Laura Plummer gaoled for taking Tramadol into Egypt

Big news in the UK today is the case of Laura Plummer, a 33 year old British woman who managed to “accidentally” plead guilty to importing Tramadol painkiller tablets into Egypt in a bizarre misunderstanding on Christmas Day. She has now been sentenced to three years imprisonment by the court. In Egypt it seems that the possession and importation of Tramadol is banned without a special prescription because it is widely abused in that country. Ms Plummer has said that she did not know the medication was illegal in Egypt and had taken it into the country for her Egyptian boyfriend, Omar Caboo, who is also 33 years old. According to the news reports I’ve read of Ms Plummer’s account and those given by her family to explain her actions, Ms Plummer obtained the drugs from a friend here in the UK. It is unclear whether that friend was in possession of a prescription nor, if they were, how it came to be that they built up such an extensive stockpile if they genuinely required the medication –…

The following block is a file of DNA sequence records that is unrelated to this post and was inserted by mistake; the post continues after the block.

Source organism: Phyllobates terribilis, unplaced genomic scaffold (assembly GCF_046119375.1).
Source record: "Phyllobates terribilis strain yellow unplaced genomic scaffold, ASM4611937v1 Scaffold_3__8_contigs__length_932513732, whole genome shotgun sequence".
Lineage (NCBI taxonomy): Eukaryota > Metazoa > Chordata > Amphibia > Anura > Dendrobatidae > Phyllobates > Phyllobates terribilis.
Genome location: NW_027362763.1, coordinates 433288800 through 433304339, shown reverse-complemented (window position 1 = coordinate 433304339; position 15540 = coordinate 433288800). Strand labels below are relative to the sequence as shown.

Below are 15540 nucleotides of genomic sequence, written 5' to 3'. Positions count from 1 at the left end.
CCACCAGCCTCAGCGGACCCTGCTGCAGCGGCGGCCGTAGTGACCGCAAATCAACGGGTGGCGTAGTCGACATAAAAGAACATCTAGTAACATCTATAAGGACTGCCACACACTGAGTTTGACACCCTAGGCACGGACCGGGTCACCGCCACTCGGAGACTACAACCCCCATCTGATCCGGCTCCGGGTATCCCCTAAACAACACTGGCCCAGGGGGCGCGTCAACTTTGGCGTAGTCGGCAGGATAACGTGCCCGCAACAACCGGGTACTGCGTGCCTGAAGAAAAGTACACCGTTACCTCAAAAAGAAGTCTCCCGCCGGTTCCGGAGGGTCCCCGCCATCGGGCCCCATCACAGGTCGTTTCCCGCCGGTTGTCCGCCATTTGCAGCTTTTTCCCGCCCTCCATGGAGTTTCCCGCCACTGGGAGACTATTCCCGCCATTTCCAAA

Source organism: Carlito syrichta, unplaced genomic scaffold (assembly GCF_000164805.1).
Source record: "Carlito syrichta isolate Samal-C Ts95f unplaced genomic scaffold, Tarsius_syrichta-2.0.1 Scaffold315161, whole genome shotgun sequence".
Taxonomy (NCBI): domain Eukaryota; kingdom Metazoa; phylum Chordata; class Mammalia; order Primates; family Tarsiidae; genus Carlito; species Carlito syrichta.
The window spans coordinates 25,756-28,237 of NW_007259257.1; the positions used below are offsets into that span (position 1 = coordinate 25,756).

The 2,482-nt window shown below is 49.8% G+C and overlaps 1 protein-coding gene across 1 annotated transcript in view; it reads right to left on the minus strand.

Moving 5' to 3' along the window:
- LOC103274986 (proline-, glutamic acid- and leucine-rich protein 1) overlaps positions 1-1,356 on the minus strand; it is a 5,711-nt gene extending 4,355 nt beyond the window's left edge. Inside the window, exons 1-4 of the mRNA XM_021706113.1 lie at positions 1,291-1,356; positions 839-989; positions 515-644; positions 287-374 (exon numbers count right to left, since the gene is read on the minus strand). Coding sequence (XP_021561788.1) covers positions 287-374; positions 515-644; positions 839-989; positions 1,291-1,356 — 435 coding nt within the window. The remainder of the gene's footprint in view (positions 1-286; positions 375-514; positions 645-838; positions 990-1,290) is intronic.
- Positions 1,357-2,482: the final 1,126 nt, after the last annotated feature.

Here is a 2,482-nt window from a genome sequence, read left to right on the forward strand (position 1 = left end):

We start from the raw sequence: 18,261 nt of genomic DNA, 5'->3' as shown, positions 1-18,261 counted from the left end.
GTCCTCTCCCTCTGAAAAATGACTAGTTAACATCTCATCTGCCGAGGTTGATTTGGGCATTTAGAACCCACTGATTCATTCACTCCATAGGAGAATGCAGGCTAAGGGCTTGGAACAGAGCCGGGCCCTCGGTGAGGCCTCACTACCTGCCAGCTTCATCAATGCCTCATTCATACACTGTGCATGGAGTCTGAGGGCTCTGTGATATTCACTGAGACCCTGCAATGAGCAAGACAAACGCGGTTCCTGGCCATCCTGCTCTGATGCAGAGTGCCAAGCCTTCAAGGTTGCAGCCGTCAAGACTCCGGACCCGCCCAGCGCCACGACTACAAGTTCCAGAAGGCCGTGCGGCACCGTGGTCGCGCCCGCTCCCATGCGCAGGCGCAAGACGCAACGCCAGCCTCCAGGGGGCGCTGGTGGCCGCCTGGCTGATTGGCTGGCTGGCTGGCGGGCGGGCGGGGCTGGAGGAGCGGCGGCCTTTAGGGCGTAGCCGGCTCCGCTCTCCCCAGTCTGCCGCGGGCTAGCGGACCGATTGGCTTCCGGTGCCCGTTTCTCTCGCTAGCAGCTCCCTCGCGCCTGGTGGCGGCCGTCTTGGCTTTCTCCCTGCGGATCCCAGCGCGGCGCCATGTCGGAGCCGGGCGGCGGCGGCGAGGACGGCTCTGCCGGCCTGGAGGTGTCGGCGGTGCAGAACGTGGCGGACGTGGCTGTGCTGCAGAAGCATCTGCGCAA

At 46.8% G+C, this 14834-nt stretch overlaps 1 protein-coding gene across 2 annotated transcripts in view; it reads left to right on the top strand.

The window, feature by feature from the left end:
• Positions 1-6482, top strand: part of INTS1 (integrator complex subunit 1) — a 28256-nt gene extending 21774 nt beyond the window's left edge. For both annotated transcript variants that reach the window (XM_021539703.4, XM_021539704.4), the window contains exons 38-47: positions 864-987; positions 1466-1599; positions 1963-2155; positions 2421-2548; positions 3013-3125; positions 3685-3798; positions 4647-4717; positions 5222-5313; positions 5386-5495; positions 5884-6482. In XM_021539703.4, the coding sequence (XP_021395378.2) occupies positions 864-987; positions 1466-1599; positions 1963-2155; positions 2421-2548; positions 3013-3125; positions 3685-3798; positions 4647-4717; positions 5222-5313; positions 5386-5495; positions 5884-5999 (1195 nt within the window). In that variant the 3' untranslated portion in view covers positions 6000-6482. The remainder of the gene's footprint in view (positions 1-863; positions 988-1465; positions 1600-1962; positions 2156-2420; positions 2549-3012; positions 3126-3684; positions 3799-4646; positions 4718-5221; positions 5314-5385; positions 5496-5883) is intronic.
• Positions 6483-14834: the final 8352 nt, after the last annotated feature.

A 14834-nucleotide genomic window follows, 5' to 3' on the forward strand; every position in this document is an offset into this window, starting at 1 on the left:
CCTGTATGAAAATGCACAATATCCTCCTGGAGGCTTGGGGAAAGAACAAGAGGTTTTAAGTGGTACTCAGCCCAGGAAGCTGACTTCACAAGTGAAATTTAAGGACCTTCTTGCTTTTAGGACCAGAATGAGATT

Disclosure: Liam Allan cleared of rape

The Times front page carries a startling report today of a rape trial that ended in acquittal of the defendant, Liam Allan, on the second day of trial after the police revealed a cache of messages obtained by them from the complainant’s telephone that they had decided to withhold from both the prosecutor and the defence. It seems that in Mr Allan’s case the police had seized the complainant’s mobile telephone as evidence and interrogated it to obtain all messages contained therein. What happened next is unclear, the least damaging (to the police officers involved) theory is that they simply did not bother to read the messages. I’ll leave you to work out other possibilities. On day one of the trial, the complainant (who is still entitled to anonymity despite the prosecution being so sure that her allegations were entirely fabricated that they felt compelled to offer no evidence against the defendant) gave evidence that she was raped and sexually assaulted multiple times by Mr Allan. The …